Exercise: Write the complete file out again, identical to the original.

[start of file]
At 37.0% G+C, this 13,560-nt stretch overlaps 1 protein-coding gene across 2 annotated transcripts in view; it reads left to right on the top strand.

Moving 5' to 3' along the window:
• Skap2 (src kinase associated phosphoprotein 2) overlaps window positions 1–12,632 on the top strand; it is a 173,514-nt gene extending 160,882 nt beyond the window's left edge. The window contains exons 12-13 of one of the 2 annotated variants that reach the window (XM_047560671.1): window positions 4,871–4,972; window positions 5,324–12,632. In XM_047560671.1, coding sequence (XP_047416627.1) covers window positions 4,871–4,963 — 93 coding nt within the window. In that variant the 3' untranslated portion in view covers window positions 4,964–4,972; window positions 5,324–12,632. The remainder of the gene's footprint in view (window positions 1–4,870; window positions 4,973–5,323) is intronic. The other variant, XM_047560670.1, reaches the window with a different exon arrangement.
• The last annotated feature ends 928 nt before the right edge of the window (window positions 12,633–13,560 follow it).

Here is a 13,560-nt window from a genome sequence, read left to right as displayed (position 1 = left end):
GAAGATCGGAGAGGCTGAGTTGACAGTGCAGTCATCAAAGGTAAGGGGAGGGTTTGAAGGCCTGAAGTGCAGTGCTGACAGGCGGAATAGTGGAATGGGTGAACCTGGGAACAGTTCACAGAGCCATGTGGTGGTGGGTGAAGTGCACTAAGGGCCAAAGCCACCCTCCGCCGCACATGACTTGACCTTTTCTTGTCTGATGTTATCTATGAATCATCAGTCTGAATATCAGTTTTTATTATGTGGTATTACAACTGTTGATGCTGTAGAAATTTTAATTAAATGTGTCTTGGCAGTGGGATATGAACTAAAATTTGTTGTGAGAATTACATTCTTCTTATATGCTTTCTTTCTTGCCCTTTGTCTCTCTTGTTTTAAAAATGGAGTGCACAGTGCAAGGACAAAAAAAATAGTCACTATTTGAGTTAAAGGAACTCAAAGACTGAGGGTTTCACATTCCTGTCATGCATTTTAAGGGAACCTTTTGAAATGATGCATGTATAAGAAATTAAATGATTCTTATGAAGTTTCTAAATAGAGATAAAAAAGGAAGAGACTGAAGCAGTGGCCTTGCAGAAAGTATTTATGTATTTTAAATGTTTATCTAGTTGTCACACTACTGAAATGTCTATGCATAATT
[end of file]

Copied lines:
At 37.0% G+C, this 13,560-nt stretch overlaps 1 protein-coding gene across 2 annotated transcripts in view; it reads left to right on the top strand.

Moving 5' to 3' along the window:
• Skap2 (src kinase associated phosphoprotein 2) overlaps window positions 1–12,632 on the top strand; it is a 173,514-nt gene extending 160,882 nt beyond the window's left edge. The window contains exons 12-13 of one of the 2 annotated variants that reach the window (XM_047560671.1): window positions 4,871–4,972; window positions 5,324–12,632. In XM_047560671.1, coding sequence (XP_047416627.1) covers window positions 4,871–4,963 — 93 coding nt within the window. In that variant the 3' untranslated portion in view covers window positions 4,964–4,972; window positions 5,324–12,632. The remainder of the gene's footprint in view (window positions 1–4,870; window positions 4,973–5,323) is intronic. The other variant, XM_047560670.1, reaches the window with a different exon arrangement.
• The last annotated feature ends 928 nt before the right edge of the window (window positions 12,633–13,560 follow it).

Here is a 13,560-nt window from a genome sequence, read left to right as displayed (position 1 = left end):
GAAGATCGGAGAGGCTGAGTTGACAGTGCAGTCATCAAAGGTAAGGGGAGGGTTTGAAGGCCTGAAGTGCAGTGCTGACAGGCGGAATAGTGGAATGGGTGAACCTGGGAACAGTTCACAGAGCCATGTGGTGGTGGGTGAAGTGCACTAAGGGCCAAAGCCACCCTCCGCCGCACATGACTTGACCTTTTCTTGTCTGATGTTATCTATGAATCATCAGTCTGAATATCAGTTTTTATTATGTGGTATTACAACTGTTGATGCTGTAGAAATTTTAATTAAATGTGTCTTGGCAGTGGGATATGAACTAAAATTTGTTGTGAGAATTACATTCTTCTTATATGCTTTCTTTCTTGCCCTTTGTCTCTCTTGTTTTAAAAATGGAGTGCACAGTGCAAGGACAAAAAAAATAGTCACTATTTGAGTTAAAGGAACTCAAAGACTGAGGGTTTCACATTCCTGTCATGCATTTTAAGGGAACCTTTTGAAATGATGCATGTATAAGAAATTAAATGATTCTTATGAAGTTTCTAAATAGAGATAAAAAAGGAAGAGACTGAAGCAGTGGCCTTGCAGAAAGTATTTATGTATTTTAAATGTTTATCTAGTTGTCACACTACTGAAATGTCTATGCATAATT